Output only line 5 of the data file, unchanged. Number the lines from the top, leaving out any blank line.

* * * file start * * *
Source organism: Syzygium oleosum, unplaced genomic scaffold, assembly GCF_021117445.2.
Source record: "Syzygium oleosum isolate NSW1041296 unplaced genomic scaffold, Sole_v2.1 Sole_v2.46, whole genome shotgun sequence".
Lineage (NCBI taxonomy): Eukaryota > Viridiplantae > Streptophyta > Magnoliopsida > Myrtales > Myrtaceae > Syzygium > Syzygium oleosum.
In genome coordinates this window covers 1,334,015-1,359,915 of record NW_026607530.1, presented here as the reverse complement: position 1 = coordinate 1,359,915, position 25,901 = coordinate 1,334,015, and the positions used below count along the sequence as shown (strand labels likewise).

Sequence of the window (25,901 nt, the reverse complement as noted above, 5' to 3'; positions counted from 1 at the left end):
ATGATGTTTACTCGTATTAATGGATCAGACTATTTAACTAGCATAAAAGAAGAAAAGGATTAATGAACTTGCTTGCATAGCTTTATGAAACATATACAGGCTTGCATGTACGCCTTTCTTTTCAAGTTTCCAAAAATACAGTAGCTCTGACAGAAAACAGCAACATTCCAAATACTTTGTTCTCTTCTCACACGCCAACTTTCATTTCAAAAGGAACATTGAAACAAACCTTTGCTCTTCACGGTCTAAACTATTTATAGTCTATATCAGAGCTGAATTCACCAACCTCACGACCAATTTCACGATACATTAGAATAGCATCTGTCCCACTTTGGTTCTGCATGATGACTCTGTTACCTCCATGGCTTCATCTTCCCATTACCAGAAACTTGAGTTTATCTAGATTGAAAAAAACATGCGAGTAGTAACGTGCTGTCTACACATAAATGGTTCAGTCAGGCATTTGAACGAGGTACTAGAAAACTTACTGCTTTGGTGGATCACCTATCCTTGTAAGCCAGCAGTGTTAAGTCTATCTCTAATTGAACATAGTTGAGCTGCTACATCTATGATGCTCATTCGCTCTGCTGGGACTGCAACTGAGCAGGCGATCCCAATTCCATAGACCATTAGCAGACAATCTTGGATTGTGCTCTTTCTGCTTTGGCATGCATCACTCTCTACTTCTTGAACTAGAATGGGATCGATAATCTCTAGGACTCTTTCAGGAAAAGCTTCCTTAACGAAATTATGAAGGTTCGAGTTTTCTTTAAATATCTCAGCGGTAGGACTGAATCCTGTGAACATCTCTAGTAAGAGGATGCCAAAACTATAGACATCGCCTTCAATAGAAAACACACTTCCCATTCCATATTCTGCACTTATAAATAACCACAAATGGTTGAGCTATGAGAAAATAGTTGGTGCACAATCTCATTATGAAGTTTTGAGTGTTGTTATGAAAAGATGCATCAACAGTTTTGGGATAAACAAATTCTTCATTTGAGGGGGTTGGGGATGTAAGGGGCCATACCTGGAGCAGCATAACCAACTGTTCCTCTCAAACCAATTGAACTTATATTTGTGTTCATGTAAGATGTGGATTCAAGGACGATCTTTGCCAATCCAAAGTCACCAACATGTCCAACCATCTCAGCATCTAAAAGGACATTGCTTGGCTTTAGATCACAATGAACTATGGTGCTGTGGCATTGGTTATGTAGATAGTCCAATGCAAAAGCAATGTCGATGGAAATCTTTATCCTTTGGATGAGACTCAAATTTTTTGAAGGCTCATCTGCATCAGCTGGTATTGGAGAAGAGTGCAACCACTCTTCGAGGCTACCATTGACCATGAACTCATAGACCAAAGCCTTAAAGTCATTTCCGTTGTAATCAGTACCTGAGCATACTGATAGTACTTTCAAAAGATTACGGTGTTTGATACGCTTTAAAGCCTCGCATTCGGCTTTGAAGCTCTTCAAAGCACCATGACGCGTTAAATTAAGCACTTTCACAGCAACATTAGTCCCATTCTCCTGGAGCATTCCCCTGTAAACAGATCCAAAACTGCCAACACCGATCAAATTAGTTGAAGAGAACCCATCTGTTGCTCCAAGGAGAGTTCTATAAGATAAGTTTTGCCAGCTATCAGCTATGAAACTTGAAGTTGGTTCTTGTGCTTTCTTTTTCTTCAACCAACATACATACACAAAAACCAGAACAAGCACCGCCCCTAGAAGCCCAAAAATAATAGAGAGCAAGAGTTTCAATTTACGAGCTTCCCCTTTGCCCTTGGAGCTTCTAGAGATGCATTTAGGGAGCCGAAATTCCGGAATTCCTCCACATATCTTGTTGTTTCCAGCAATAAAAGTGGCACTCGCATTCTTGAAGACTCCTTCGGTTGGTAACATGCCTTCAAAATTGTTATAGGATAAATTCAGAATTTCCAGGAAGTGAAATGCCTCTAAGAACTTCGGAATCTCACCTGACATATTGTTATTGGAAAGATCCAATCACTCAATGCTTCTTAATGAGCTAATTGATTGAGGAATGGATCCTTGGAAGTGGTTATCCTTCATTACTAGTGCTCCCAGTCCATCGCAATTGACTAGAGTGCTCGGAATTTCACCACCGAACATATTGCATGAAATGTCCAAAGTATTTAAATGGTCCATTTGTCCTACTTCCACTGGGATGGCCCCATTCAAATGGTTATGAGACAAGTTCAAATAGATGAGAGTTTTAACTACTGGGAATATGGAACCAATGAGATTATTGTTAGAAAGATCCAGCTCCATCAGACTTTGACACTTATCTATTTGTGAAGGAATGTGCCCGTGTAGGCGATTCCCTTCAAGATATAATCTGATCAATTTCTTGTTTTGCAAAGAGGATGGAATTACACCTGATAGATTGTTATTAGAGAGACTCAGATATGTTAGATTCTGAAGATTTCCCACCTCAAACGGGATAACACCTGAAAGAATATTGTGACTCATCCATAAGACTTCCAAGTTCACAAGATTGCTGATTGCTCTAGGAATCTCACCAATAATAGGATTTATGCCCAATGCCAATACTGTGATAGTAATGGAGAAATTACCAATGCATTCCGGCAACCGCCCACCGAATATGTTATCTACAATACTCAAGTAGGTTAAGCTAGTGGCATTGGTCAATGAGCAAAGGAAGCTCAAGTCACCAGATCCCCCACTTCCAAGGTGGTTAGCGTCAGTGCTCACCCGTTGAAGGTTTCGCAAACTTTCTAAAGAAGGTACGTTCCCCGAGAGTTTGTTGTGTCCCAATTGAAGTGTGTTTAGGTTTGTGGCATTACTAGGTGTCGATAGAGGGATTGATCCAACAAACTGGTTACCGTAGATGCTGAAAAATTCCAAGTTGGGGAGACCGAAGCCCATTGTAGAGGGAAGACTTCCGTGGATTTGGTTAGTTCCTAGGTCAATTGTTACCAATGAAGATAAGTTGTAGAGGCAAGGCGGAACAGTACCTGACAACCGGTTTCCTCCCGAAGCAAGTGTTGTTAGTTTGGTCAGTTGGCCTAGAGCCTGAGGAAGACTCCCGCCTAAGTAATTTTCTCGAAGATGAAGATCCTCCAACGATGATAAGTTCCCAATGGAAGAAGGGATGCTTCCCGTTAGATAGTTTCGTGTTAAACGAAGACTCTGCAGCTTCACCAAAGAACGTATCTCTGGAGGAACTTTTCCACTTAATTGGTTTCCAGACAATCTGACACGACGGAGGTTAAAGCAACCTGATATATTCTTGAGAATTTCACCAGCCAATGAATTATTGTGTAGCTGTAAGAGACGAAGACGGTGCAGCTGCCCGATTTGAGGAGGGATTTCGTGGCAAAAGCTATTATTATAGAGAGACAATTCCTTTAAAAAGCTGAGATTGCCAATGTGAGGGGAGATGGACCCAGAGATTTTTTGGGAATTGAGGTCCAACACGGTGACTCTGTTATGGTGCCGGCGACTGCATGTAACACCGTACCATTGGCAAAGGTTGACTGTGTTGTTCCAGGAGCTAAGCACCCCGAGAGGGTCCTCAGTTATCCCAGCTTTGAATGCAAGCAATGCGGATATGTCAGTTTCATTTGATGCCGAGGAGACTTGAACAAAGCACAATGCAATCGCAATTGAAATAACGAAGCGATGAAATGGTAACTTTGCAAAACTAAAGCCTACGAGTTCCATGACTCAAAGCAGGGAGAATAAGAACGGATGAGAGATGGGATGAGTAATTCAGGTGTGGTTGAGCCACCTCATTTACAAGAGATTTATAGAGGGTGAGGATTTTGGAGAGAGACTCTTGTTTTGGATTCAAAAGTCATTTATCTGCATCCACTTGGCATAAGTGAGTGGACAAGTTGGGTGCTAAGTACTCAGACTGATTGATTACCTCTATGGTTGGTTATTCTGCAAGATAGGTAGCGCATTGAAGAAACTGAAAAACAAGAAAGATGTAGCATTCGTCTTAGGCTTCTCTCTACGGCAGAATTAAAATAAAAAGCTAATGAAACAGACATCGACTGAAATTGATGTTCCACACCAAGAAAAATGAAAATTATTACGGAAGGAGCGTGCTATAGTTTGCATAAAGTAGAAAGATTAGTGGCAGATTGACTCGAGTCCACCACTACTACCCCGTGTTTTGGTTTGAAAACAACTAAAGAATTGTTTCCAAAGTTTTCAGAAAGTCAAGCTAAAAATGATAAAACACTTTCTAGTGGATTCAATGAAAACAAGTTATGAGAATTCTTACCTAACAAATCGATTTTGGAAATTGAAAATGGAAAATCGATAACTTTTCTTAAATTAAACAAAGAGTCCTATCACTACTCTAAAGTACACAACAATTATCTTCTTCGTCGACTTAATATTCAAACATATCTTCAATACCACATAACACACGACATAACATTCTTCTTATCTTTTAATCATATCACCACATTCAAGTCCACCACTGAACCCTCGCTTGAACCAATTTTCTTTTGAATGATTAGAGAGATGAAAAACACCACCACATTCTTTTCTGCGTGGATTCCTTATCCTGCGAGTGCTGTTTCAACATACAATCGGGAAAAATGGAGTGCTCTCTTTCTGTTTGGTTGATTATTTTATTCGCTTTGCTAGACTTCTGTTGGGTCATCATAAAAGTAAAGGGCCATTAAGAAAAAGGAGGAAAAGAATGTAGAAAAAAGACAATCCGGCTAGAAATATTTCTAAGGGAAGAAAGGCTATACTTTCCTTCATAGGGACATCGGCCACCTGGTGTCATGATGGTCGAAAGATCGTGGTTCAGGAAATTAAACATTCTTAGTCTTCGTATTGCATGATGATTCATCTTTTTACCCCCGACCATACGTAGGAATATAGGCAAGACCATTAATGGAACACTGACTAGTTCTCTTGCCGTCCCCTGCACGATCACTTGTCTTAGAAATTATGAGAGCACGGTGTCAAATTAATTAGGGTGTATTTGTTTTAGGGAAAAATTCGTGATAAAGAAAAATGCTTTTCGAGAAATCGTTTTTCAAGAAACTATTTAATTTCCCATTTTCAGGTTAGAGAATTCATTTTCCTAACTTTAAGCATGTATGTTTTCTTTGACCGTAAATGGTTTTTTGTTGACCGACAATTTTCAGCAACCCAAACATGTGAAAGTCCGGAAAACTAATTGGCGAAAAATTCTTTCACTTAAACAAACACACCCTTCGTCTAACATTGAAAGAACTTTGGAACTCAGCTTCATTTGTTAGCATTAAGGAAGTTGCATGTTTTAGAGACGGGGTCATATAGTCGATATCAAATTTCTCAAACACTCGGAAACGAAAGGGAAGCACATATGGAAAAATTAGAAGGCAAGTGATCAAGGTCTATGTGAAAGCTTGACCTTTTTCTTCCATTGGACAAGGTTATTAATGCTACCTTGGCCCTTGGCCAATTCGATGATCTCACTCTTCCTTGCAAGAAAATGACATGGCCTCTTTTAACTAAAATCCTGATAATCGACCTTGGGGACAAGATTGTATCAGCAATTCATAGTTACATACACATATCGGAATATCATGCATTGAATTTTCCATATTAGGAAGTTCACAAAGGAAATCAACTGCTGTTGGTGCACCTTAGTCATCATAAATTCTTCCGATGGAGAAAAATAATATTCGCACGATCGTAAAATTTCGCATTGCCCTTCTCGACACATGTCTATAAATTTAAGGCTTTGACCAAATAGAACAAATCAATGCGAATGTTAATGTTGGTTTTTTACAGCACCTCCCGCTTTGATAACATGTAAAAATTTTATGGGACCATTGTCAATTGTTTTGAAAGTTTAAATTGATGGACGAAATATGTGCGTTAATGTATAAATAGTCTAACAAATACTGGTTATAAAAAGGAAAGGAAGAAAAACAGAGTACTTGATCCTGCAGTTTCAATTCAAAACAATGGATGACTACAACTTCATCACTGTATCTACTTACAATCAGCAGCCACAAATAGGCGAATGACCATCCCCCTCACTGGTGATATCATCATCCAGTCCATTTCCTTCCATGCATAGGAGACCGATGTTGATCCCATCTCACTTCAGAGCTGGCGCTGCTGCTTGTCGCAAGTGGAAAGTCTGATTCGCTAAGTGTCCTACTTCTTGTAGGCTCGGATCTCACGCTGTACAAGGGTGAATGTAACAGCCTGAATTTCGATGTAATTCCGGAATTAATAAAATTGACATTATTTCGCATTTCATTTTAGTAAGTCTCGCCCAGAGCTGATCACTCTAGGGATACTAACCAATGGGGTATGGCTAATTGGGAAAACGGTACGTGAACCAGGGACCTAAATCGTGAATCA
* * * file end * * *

Sequence of the window (25,901 nt, the reverse complement as noted above, 5' to 3'; positions counted from 1 at the left end):